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Aulis Sallinen

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Aulis Sallinen
Aulis Sallinen at the Academic Bookstore in Helsinki, Finland, in 2009
Aulis Heikki Sallinen

(1935-04-09) 9 April 1935 (age 89)
Salmi, Finland
Known forsymphonies
Notable workOperas Ratsumies (The Horseman) and Punainen viiva (The Red Line)

Aulis Heikki Sallinen (born 9 April 1935) is a Finnish contemporary classical music composer.[1] His music has been variously described as "remorselessly harsh", a "beautifully crafted amalgam of several 20th-century styles", and "neo-romantic".[2][3] Sallinen studied at the Sibelius Academy, where his teachers included Joonas Kokkonen. He has had works commissioned by the Kronos Quartet, and has also written seven operas, eight symphonies, concertos for violin, cello, flute, horn, and English horn, as well as several chamber works. He won the Nordic Council Music Prize in 1978 for his opera Ratsumies (The Horseman).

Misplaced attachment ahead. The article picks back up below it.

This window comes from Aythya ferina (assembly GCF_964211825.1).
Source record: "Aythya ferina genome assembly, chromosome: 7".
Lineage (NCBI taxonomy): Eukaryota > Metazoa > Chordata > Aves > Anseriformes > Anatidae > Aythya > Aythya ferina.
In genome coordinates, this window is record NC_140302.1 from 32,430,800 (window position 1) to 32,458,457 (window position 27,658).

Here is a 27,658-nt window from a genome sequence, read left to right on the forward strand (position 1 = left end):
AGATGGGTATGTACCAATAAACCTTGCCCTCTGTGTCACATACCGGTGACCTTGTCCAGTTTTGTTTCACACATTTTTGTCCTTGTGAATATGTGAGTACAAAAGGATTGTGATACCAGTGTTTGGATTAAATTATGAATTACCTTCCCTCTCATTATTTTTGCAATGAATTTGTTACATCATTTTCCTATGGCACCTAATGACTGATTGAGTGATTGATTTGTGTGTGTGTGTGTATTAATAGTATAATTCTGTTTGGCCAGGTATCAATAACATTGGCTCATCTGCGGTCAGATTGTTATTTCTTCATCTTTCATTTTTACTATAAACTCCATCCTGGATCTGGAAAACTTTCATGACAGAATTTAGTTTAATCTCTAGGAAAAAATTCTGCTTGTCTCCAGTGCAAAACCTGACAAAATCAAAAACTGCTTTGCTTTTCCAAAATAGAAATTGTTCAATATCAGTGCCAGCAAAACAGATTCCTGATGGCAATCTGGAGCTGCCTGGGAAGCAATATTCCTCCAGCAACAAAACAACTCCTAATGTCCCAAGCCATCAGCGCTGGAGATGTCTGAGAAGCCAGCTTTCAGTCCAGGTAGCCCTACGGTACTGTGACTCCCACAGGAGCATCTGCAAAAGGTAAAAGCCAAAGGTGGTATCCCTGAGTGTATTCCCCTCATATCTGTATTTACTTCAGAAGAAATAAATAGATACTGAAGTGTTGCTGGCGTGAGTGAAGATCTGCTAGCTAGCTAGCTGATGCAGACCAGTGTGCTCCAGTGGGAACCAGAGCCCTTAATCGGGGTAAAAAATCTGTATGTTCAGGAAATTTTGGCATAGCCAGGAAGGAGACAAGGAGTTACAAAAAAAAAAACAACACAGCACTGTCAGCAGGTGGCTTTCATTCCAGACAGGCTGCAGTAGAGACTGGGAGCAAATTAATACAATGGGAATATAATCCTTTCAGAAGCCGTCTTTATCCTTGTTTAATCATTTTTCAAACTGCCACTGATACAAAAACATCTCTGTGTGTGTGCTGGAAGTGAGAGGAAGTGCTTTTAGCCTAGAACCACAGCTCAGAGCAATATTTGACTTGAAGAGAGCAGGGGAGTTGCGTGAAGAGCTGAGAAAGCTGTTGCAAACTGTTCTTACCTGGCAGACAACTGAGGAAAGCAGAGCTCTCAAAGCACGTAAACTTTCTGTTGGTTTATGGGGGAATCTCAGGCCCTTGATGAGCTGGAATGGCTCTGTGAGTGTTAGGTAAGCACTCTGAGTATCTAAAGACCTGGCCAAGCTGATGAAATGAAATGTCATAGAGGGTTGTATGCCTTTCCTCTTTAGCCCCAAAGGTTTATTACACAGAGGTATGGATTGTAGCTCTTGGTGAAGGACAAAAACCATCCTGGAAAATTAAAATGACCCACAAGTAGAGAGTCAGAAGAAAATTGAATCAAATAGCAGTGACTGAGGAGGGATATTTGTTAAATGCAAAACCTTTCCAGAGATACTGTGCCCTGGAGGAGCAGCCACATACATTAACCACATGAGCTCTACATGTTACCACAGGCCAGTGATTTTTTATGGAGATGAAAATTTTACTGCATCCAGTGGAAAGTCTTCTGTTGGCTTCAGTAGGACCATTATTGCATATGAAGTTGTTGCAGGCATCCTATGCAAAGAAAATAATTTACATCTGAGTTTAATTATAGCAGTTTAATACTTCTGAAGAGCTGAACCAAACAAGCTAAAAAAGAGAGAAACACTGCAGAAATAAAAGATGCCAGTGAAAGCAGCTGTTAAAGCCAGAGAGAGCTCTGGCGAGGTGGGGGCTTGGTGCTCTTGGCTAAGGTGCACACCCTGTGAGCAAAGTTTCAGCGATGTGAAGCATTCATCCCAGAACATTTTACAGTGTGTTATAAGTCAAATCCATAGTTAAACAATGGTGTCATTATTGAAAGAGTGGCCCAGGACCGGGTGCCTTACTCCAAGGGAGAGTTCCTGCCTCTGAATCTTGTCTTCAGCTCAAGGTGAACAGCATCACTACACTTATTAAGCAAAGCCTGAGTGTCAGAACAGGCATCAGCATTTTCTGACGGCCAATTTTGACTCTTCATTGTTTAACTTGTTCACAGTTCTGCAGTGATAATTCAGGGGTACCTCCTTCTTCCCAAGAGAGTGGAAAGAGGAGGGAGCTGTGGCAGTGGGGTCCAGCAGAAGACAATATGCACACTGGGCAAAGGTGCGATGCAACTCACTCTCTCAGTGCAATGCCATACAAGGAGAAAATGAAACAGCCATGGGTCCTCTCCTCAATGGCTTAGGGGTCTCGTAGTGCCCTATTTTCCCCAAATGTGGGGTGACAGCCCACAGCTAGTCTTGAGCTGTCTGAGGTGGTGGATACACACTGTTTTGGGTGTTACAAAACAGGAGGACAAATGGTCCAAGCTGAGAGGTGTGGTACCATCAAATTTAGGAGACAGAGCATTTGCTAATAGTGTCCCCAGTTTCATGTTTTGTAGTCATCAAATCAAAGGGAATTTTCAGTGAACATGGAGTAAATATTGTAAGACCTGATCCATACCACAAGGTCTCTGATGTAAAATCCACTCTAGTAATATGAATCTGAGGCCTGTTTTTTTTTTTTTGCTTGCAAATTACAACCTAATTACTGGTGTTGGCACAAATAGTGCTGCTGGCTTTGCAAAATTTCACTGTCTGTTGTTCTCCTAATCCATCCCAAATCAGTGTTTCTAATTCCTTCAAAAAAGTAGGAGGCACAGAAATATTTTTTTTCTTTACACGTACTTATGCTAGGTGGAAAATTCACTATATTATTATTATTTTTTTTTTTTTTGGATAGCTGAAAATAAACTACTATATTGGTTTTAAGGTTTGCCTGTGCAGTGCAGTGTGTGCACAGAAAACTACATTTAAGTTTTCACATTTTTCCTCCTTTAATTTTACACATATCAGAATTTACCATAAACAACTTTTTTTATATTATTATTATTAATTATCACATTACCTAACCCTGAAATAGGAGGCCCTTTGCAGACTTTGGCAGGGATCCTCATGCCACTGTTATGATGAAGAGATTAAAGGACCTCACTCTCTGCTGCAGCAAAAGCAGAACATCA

Childhood and studies[edit]

Sallinen was born in Salmi. During his childhood the family moved several times for his father's work, and during the Evacuation of Finnish Karelia in 1944 the family relocated to Uusikaupunki, where he went to school.[4]

His first instruments were the violin and the piano. He learned to play both jazz and classical music.[5] He spent much time during his teenage years improvising. After a while, he began writing his ideas down on paper and began serious composition. He attended the Sibelius Academy of Music and studied with a number of teachers such as Aarre Merikanto and Joonas Kokkonen.[6]

Early career and operas[edit]

After graduating, Sallinen took a position as composition teacher at the Sibelius Academy and continued composing. Among his pupils were Jouni Kaipainen and the Austrian-born Finnish composer Herman Rechberger.

Sallinen was appointed as the general manager of the Finnish Radio Symphony Orchestra in 1960 and held the position until 1969.[7] He was the chairman of the board of the Society of Finnish Composers between 1971 and 1974.[8] Though he was a known teacher and was on many boards of directors, his compositions were not particularly noted until 1976, when he was made "Artist Professor" by the Finnish government, allowing him to concentrate on composing.[9]

Sallinen's first opera, Ratsumies, known in English as The Horseman, premiered at the Savonlinna Opera Festival in 1975. His second opera, Punainen viiva (The Red Line), was commissioned by the Finnish National Opera. Sallinen's next opera, Kuningas lähtee Ranskaan (The King Goes Forth to France), was a joint commission by Covent Garden and the Finnish National Opera.[5]

Later life[edit]